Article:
And, which is worse, all you have done Hath been but for a wayward son, Spiteful and wrathful, who, as others do, Loves for his own ends, not for you. But make amends now: get you gone, And at the pit of Acheron Meet me i' the morning: thither he Will come to know his destiny: Your vessels and your spells provide, Your charms and every thing beside. I am for the air; this night I'll spend Unto a dismal and a fatal end: Great business must be wrought ere noon: Upon the corner of the moon There hangs a vaporous drop profound; I'll catch it ere it come to ground: And that distill'd by magic sleights Shall raise such artificial sprites As by the strength of their illusion Shall draw him on to his confusion: He shall spurn fate, scorn death, and bear He hopes 'bove wisdom, grace and fear: And you all know, security Is mortals' chiefest enemy.

The gracious Duncan Was pitied of Macbeth: marry, he was dead: And the right-valiant Banquo walk'd too late; Whom, you may say, if't please you, Fleance kill'd, For Fleance fled: men must not walk too late. Who cannot want the thought how monstrous It was for Malcolm and for Donalbain To kill their gracious father? How it did grieve Macbeth! Was not that nobly done? Ay, and wisely too; For 'twould have anger'd any heart alive To hear the men deny't. So that, I say, He has borne all things well: and I do think That had he Duncan's sons under his key-- As, an't please heaven, he shall not--they should find What 'twere to kill a father; so should Fleance.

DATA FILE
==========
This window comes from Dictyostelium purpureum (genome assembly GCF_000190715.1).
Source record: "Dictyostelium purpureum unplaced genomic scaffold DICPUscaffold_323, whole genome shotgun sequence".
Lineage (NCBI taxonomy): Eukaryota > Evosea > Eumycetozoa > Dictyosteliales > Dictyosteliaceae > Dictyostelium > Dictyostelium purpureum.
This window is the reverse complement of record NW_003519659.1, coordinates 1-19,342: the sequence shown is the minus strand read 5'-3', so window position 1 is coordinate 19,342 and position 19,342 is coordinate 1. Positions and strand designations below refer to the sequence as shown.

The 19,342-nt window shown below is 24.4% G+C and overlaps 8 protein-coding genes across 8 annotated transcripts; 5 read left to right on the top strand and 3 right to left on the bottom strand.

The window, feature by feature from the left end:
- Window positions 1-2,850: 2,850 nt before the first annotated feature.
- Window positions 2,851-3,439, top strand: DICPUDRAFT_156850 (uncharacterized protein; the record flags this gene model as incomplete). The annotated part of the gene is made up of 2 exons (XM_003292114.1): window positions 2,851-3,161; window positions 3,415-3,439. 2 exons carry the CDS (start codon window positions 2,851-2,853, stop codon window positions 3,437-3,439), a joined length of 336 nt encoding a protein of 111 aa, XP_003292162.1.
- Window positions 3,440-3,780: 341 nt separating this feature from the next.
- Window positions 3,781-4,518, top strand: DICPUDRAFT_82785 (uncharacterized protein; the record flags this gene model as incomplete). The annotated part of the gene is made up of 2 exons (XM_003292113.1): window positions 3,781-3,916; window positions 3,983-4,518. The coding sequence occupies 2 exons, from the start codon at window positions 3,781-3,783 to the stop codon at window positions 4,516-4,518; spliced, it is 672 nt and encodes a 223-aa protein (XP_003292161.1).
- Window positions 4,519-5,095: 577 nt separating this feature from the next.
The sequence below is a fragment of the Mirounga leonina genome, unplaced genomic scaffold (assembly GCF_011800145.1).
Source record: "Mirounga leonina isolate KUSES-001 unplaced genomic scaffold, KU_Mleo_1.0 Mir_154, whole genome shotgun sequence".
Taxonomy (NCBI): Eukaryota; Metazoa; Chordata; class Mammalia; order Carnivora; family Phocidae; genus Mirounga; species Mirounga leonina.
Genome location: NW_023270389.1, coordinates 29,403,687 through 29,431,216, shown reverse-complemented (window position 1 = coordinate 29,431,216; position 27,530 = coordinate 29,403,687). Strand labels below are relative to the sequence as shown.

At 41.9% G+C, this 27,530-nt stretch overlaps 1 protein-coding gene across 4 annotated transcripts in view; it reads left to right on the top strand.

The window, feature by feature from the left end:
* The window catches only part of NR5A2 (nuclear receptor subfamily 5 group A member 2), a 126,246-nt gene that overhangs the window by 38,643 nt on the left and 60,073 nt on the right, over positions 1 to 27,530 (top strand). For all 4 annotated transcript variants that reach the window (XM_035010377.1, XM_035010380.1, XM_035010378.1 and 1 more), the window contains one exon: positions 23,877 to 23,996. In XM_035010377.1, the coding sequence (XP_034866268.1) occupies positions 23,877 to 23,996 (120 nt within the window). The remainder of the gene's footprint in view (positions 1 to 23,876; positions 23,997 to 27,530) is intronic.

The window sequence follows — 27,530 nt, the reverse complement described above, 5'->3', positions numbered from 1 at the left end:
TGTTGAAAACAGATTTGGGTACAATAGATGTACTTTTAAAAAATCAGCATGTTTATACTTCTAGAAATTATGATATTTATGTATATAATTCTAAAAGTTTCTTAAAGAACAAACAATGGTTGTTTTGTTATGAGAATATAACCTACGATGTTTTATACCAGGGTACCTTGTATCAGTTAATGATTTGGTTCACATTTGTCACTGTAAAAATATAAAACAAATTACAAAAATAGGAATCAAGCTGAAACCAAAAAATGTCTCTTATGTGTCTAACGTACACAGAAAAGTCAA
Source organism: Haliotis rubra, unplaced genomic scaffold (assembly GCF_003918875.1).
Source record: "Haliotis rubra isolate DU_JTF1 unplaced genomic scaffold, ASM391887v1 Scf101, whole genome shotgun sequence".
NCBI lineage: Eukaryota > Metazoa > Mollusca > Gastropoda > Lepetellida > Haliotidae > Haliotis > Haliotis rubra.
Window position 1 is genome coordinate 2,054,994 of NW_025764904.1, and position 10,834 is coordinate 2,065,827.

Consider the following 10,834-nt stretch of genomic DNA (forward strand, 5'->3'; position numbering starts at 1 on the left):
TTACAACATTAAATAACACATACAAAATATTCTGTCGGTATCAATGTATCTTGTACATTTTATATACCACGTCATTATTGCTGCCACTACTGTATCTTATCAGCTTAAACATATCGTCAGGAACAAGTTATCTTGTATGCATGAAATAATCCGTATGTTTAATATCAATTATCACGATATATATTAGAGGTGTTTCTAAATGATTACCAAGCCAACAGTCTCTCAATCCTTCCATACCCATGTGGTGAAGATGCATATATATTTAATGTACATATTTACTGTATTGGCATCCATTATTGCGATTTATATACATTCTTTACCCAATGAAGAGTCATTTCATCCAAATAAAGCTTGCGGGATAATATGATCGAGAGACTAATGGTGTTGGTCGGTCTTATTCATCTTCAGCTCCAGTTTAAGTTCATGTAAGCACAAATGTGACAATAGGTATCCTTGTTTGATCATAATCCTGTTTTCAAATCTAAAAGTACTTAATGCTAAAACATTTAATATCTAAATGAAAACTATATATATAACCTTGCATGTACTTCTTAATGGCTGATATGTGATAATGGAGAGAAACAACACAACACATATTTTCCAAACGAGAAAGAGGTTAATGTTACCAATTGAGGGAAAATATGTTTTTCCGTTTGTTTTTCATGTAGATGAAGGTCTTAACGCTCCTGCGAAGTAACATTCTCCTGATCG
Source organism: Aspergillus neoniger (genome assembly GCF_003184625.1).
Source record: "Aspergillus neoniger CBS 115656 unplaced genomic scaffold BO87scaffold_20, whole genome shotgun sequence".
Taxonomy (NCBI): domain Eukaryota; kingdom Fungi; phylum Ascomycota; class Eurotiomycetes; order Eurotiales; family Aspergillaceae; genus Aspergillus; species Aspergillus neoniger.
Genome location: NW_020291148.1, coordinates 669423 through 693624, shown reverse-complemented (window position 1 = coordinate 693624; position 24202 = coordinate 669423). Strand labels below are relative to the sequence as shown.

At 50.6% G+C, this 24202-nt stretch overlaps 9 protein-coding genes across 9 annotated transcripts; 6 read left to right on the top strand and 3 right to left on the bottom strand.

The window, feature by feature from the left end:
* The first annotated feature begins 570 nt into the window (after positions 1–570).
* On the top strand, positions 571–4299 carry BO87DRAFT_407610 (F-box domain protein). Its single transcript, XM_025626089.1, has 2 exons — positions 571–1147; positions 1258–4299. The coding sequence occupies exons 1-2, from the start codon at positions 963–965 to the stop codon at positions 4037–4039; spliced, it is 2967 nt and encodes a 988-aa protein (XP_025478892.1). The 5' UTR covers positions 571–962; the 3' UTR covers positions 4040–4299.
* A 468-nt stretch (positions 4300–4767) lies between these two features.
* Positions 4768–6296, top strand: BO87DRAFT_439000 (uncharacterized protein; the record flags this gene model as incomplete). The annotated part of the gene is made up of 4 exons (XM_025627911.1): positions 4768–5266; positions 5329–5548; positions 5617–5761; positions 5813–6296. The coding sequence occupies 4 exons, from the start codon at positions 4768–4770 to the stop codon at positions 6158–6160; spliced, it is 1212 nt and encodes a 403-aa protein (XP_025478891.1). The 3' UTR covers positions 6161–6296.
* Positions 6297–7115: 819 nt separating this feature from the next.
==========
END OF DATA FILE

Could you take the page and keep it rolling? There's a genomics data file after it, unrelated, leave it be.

But, peace! Lord The son of Duncan, From whom this tyrant holds the due of birth Lives in the English court, and is received Of the most pious Edward with such grace That the malevolence of fortune nothing Takes from his high respect: thither Macduff Is gone to pray the holy king, upon his aid To wake Northumberland and warlike Siward: That, by the help of these--with Him above To ratify the work--we may again Give to our tables meat, sleep to our nights, Free from our feasts and banquets bloody knives, Do faithful homage and receive free honours: All which we pine for now: and this report Hath so exasperate the king that he Prepares for some attempt of war.